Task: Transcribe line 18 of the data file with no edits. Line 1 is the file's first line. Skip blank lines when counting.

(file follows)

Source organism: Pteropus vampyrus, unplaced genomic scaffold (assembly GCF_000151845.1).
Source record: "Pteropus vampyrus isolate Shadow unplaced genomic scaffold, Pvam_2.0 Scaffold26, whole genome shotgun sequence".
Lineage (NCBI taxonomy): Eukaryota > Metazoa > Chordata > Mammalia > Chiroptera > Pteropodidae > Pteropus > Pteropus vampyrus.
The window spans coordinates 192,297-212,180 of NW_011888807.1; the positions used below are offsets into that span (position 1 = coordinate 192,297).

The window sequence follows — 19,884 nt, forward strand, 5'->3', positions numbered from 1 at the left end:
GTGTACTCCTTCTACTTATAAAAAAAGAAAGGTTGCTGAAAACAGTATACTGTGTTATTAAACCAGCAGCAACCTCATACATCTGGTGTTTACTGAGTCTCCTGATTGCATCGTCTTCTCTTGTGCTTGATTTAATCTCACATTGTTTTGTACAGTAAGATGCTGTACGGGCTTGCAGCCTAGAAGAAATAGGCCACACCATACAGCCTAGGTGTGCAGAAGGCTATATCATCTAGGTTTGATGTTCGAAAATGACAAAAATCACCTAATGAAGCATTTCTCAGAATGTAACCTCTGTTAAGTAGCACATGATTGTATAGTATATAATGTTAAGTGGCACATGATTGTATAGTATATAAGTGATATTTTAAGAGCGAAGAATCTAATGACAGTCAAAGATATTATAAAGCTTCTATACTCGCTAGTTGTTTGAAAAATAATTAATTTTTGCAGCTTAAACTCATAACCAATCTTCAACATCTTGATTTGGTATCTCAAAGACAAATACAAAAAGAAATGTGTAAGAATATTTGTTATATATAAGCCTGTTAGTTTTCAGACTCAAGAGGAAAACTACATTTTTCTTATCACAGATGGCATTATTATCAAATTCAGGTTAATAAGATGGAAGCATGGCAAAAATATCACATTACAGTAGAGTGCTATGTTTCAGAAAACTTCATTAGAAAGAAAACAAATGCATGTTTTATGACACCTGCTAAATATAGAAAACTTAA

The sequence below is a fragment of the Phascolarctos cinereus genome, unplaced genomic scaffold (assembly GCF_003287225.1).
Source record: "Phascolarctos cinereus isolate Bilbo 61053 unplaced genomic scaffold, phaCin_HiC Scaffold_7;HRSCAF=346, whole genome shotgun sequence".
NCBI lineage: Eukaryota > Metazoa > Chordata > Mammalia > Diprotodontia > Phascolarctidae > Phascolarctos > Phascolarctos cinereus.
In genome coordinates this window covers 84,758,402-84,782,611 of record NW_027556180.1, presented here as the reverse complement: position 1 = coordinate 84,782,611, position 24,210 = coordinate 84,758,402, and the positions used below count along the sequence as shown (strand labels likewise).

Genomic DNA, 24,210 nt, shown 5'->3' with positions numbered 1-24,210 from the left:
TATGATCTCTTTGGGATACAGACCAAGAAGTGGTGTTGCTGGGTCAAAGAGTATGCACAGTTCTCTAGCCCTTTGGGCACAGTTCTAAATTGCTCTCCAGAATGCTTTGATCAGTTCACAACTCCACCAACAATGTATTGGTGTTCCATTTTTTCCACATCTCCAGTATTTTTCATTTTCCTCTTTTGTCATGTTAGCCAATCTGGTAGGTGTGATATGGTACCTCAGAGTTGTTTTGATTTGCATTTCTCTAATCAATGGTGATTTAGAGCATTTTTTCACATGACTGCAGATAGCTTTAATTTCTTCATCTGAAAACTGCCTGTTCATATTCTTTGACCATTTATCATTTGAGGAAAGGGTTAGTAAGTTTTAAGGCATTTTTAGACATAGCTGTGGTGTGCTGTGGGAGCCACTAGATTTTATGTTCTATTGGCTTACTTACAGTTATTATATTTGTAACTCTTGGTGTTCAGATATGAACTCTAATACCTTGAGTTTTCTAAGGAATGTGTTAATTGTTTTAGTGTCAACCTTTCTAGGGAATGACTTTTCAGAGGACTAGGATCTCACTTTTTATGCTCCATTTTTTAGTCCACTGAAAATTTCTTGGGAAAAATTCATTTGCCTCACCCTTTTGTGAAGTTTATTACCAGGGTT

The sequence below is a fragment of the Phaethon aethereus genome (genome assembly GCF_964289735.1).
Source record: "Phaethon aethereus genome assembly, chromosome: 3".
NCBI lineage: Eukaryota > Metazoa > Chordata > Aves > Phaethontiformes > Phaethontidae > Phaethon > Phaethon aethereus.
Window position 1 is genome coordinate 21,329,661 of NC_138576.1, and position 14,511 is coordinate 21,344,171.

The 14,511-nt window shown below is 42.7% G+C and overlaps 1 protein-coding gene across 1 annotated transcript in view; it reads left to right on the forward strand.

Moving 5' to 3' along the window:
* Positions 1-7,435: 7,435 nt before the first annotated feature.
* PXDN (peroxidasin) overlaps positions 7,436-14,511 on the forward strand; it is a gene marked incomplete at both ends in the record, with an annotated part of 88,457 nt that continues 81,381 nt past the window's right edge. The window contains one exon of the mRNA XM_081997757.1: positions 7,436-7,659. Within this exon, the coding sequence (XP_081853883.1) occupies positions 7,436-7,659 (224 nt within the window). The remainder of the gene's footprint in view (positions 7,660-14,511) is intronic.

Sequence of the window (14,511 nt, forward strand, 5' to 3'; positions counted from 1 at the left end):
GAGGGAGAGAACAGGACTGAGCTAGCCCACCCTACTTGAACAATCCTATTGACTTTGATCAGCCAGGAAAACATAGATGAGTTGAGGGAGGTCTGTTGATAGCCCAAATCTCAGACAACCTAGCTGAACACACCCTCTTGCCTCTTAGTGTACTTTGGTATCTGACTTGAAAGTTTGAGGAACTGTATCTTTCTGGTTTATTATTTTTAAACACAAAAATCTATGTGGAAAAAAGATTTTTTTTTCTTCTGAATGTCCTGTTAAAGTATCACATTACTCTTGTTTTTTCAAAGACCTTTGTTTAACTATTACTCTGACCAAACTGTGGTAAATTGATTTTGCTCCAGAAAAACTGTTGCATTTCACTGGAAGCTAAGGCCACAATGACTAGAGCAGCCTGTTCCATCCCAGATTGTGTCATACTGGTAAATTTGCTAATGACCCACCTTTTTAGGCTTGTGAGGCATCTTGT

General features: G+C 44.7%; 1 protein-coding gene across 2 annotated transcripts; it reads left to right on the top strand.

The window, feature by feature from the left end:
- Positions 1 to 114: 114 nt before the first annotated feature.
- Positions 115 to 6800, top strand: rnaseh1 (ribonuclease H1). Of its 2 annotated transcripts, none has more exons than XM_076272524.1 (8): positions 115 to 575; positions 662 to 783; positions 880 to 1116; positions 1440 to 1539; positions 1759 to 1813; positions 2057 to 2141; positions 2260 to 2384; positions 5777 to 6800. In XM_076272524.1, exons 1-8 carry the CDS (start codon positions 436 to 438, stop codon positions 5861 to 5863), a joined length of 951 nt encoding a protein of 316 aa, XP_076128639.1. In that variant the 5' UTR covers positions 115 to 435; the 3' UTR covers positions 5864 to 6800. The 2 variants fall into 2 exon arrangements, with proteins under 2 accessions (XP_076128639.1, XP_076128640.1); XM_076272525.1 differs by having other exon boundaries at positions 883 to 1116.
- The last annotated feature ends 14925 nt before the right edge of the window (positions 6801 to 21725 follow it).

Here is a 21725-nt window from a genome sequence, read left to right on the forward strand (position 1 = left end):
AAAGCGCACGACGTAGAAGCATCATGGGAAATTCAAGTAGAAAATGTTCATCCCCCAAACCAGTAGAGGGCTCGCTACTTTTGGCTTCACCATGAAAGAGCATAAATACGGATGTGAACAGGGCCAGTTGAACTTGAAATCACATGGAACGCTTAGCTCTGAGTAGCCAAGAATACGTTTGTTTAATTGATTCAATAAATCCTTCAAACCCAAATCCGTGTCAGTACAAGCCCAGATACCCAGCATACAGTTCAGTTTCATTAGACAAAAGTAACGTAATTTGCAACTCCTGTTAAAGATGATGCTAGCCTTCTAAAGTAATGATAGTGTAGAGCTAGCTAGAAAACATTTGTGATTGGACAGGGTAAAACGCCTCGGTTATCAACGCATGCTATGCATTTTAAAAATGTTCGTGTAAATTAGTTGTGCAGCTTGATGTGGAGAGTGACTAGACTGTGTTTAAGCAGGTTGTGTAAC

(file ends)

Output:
Moving 5' to 3' along the window: